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  • Defjr333
    replied
    My BBSHD wired to a Phaserunner controller with dual 21s4p packs in parallel. Phaserunner can handle up to 100v 100a, the BBSHD, however is at its breaking point at 80v 50a. I WOULD NOT ATTEMPT THIS ON AN MTB. Too much jarring. My street only ride it does well on. I will try to post some resent videos of it on my build page. Sorry I dont get to spend much time on this site, I have a new project, plus work:(

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  • calfee20
    replied
    Originally posted by Retrorockit View Post
    I'd love to hear how a 45A. 80V. bike runs. Shimano has a 5 speed 1:1 low IGH for E bikes. But not in the US market so far.
    https://bike.shimano.com/en-EU/produ...-C7000-5D.html
    Exactly.....

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  • Retrorockit
    replied
    I'd love to hear how a 45A. 80V. bike runs. Shimano has a 5 speed 1:1 low IGH for E bikes. But not in the US market so far.
    https://bike.shimano.com/en-EU/produ...-C7000-5D.html

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  • Defjr333
    replied
    I switched to a 18T sprocket. Front Chainring still 48T. I would do a review, but my test bike would be too different to others to be of any technical info use. I run my BBSHD thru a Phaserunner at 80v and 45A. So, im a little odd. Wonderful IGH though. I never used the granny gear on the 3spd models, the 8spd is perfect. Start off in 1st and only shift as speed increases demand.

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  • calfee20
    commented on 's reply
    You should put together a little review of that IGH because they are not very common. What size sprockets did you end up with?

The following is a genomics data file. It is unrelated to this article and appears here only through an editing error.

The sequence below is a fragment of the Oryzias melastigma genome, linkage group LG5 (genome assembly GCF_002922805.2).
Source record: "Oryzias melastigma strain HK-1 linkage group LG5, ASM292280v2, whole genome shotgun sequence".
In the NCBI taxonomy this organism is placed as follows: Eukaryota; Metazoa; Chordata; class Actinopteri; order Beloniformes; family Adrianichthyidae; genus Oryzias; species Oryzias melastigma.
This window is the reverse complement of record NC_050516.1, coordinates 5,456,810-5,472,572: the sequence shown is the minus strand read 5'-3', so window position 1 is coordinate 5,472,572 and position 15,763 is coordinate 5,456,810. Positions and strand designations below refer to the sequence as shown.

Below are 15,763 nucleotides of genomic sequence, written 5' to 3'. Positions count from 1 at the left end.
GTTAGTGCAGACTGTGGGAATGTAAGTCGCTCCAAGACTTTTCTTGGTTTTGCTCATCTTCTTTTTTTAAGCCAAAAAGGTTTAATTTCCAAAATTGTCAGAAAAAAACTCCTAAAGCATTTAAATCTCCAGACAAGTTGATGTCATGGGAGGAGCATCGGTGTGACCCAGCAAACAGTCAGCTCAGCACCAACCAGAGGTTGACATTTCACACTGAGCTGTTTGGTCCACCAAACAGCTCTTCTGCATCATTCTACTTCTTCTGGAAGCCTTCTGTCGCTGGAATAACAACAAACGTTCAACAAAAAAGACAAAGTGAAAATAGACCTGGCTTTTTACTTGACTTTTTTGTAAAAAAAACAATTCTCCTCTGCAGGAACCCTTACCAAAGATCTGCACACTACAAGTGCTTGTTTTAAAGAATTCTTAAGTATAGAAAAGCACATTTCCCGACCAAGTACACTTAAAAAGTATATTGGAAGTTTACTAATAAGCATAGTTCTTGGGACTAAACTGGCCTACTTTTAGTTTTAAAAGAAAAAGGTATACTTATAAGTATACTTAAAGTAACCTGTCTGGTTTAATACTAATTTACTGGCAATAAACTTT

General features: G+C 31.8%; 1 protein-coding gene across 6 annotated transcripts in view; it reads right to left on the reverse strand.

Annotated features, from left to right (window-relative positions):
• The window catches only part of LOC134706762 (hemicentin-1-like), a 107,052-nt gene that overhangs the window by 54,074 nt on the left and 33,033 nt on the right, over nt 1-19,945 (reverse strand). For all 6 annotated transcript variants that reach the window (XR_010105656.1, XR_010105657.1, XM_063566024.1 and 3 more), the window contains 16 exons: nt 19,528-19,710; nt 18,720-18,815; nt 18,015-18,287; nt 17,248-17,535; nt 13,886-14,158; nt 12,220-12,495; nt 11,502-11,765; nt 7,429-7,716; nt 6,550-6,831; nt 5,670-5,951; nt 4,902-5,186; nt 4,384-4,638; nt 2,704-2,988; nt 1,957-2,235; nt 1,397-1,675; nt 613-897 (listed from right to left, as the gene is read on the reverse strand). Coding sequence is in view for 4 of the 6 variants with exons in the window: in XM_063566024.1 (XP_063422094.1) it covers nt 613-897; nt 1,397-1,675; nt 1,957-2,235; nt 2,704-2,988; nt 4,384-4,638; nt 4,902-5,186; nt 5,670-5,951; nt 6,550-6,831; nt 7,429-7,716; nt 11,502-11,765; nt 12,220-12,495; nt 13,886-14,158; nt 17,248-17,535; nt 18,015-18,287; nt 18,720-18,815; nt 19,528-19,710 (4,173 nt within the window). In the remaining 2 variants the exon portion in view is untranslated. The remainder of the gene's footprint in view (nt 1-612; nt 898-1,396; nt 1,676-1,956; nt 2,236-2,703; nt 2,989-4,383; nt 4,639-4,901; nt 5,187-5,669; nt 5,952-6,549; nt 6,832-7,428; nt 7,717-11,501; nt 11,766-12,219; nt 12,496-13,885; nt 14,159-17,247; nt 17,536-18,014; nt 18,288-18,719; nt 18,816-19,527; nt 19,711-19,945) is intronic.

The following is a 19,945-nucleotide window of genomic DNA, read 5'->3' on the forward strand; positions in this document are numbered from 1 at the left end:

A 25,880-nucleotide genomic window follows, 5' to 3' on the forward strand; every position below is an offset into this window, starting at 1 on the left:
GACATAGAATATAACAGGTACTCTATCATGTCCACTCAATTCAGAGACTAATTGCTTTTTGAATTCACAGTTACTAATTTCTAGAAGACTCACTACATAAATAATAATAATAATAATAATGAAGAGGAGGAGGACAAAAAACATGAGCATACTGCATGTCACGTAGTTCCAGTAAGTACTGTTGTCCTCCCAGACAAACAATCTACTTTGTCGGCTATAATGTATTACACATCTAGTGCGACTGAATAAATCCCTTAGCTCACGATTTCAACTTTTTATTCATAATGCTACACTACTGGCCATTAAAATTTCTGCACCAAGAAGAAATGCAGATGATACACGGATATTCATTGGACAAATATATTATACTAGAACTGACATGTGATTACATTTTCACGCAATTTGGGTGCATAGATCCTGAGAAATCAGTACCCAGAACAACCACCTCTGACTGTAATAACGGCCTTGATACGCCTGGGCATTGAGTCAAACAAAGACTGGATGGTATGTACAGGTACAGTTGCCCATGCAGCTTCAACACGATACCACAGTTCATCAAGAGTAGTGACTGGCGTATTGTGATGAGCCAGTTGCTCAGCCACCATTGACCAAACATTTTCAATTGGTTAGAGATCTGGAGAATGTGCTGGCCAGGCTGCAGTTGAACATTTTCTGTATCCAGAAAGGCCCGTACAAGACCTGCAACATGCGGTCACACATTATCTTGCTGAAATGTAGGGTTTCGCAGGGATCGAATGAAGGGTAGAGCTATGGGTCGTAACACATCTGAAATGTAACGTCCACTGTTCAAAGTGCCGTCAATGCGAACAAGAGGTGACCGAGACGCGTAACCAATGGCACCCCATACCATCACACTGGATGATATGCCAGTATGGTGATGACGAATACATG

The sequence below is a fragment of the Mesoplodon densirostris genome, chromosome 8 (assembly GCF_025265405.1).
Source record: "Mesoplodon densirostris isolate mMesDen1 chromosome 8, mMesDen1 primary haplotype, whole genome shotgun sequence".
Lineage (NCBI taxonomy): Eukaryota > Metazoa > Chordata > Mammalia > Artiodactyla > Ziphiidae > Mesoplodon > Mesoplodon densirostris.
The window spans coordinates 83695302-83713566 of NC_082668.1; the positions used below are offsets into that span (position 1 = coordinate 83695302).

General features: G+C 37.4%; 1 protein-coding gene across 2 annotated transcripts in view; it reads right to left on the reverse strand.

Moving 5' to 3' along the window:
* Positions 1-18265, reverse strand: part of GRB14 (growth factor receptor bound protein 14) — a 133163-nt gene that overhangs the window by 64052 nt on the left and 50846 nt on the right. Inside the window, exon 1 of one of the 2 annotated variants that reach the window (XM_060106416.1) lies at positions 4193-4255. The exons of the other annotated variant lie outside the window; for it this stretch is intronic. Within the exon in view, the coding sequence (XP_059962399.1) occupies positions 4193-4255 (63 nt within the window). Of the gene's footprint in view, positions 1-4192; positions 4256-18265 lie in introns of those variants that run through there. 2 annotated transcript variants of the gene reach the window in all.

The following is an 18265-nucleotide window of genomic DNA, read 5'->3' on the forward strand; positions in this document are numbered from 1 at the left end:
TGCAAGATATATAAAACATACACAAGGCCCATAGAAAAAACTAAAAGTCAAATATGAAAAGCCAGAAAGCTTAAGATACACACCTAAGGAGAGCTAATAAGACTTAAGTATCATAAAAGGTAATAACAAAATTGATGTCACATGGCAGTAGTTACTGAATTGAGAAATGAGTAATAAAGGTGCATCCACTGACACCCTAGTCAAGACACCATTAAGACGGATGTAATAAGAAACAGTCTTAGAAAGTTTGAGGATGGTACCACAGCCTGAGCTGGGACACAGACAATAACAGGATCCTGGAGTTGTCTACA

• Defjr333
    replied
    I have used both Shimano(186%) and Sturmey(178%) 3spd IGHs. Between those would go with the Shimano. Better price/ slightly larger gear range. BUT, I switched to a Sturmey 8 spd (325%)IGH that gear 1 is the 100%, not the middle gear. I find I never used the "granny gear" and prefer the extra gear range at the "top end". It helped increase my top end speed by about 20%.

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  • toro1978
    commented on 's reply
    I think my confusion comes from the fact that I haven't been riding a bike derailers in years. So I completely forgot you need the cranks turning to in order shift. I assume that is why if one is used to deraillers and not IGH it might be initially weird to them having to disengage the motor and the "transmission" before a gear change.

  • Retrorockit
    replied
    PAS has the same one way clutch as the RPM sensing motors (except coaster brake versions). if you pedal slower than the motor, assist will stop completely due to no torque being applied to the pedals. If you use the throttle it will be the same result "ghost pedaling". With PAS if you pedal the same speed as the motor but apply no pressure (torque) you get no assist. This make it easier to modulate power when shifting . Many people like PAS mode because ghost pedaling doesn't exist. They feel theyr're doing "more" work because no work=no assist.. But if you use a low assist setting on non PAS motors, all extra power will be provided by you. So you can get to the same place a different way. With PAS to get full assist you must not only pedal fast enough but hard enough also. definitely more work.
    I own a BBSHD, and a PAS only TSDZ2.
    As far as wear goes a sprag or roller clutch is a highly evolved industrial product related to ball bearings. Failure is much more likely from overloading than wear. Standing on the cranks and pulling up on the bars might do it. You do see this on weaker IGH hubs not designed for mid drives. The Nexus 7 manual says don't stand on the cranks. A sprag will break, a roller clutch willl tend to slip. Either type can become jammed and not release.
    Last edited by Retrorockit; 08-26-2019, 10:37 PM.

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  • ncmired